“The exchanges have become very much like Medicaid,” says Andrew Kleinman, president of the Medical Society of the State of New York . “Physicians who are in solo practices have to be careful to not take too many patients reimbursed at lower rates or they’re not going to be in business very long.”
The short answer is that doctors who take a lot of ACA patients like me will go broke. Now that we get to see the actual costs of insurance instead of having secretly tacked on to the end of our pay as a benefit, we want cheaper plans. But that means lower reimbursements to doctors (the whole reimbursement dance is clusterfuck for another post), which means less doctors sign up. Klienman says the reimbursement rates can be less than 50% of what the commercial plans pay. Plus there the huge deductible you have to burn through before insurance kicks in a pays anything.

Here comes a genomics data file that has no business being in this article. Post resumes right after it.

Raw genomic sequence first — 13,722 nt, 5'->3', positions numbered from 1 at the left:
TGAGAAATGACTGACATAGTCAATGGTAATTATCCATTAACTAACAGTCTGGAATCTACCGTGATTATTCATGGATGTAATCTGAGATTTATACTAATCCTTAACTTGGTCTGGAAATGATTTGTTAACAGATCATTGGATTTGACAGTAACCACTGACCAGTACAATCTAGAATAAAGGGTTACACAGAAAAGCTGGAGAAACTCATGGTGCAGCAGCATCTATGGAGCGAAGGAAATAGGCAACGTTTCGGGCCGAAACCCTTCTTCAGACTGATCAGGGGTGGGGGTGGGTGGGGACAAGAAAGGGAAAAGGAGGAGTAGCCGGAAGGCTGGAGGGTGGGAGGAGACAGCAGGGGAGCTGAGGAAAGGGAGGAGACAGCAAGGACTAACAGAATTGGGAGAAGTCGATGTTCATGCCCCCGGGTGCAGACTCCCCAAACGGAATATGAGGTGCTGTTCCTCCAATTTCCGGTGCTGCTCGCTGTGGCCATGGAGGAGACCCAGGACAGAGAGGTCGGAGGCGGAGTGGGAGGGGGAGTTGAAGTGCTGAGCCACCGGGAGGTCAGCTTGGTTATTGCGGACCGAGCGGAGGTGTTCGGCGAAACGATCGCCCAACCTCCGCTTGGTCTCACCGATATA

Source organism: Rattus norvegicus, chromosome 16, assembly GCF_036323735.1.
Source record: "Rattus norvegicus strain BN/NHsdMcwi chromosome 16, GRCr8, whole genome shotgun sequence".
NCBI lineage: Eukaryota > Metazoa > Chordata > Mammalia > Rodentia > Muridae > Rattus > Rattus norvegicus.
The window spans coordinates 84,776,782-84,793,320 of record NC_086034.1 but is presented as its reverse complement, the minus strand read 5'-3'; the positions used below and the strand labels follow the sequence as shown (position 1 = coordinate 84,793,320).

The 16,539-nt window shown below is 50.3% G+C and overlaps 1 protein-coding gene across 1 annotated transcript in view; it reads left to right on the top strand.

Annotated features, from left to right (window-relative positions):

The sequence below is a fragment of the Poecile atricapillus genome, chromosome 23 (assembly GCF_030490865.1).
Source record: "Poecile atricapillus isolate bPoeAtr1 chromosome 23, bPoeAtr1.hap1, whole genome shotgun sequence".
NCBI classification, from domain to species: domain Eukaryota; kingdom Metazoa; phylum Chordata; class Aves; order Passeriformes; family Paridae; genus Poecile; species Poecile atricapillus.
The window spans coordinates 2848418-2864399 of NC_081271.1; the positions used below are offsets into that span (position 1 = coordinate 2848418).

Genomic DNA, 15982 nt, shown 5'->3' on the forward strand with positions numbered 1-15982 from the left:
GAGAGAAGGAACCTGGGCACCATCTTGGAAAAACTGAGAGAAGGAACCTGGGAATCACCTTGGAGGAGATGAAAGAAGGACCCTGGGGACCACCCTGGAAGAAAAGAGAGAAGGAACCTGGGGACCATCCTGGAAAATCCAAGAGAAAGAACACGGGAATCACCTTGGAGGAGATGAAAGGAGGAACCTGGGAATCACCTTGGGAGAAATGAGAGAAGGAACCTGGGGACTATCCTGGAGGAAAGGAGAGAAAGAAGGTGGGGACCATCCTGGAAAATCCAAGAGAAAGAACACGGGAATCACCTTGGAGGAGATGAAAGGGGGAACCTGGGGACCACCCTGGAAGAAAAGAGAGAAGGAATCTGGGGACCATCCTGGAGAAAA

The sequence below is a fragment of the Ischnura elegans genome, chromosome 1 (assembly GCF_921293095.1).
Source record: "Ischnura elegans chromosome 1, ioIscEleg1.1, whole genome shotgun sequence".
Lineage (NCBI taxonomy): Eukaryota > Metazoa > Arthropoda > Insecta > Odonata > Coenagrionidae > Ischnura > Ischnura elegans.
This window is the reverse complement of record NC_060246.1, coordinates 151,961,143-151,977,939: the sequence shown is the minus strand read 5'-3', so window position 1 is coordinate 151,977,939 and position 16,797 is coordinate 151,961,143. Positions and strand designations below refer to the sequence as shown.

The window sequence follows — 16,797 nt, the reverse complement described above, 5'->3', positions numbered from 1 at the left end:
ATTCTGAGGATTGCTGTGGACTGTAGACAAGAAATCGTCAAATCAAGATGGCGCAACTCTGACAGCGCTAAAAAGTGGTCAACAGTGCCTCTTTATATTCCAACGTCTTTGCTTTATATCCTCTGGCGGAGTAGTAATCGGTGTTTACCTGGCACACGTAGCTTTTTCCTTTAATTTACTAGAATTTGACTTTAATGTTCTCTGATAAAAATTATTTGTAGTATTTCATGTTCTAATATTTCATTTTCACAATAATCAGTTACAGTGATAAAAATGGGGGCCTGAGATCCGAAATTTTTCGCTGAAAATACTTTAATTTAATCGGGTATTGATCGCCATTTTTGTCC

On top of that, I have a 90-day grace period for my insurance payments, but the insurer won’t pay reimbursements unless my account is paid up. Doctors on the network have to take me, but won’t get paid until I remember to write that check.
We’re creating a two-tiered system for insurance. People like people who don’t get insurance through their job have less access to providers. On top of that, we get access to doctors who are willing to take lower rates for more patients – either doctors without enough patients, those willing to run a volume business, or new doctors. Single payer, where for art thou?